Although I was never quite convinced by Rorty's claims that the languages of the physical sciences were as contingent as any other form of language, I was thoroughly convinced, by the end of the term, that it was a bad idea to think of philosophy as a kind of epistemological physics, in which moral truths are waiting somewhere out there to be discovered, like planets or particles. One of the reasons Rorty's view of the world seemed so attractive was that it offered us humans a useful way to think about why it is that we disagree with each other about what those moral truths actually are: If you think you are acting in accordance with the eternal moral truths of the universe, after all, it is likely that you will think of people who think and act differently as being defective, deluded, or downright dangerous. On the other hand, if you think that morality is a matter of contingent vocabularies, you don't have to become a shallow relativist—you can go right on believing what you believe, except that you have to give up the conviction that there's no plausible way another rational person could think differently.
He really did believe in tolerating disagreements when he and an interlocutor were simply talking past each other, and engaging them deeply when he and an interlocutor were appealing to each other's most substantial and productive arguments.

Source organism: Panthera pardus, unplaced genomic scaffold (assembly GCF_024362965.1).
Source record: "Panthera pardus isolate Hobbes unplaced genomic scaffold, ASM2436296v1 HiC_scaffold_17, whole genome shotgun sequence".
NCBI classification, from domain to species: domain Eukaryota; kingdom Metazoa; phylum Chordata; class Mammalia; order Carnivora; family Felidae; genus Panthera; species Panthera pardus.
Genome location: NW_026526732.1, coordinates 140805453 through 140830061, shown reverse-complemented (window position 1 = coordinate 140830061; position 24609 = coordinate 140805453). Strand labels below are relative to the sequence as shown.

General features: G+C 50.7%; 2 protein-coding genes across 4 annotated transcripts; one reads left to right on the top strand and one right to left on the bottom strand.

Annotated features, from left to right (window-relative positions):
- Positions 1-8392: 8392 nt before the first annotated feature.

Rorty did "honest disagreement" well. He was a remarkable phenomenon—an antifoundationalist social democrat with a love for Whitman and Dewey and a very high degree of tolerance for the high continental tradition of post-Nietzschean neologism-generating philosophers competing with each other to transcend both Platonism and anti-Platonism. And yet he was someone whose goals for philosophy, like his bearing and demeanor, were exceptionally modest. The last time I saw him, as we took part in a roundtable a few months after the 2004 elections, I thought he was just this close to falling into despair: It seemed less likely than ever that we would "achieve" our country in the way Rorty had once envisioned, and he did not think things would improve in what little time remained to him. I am pleased to learn that in his final interview, he sounded a bit (if only a bit) more hopeful, insofar as "the Bush administration has now been repudiated by US public opinion, and the Iraq debacle will make future European governments hesitant about following America's lead"; but I am bone-achingly sad that he has given his final interview, and I know I will miss him keenly.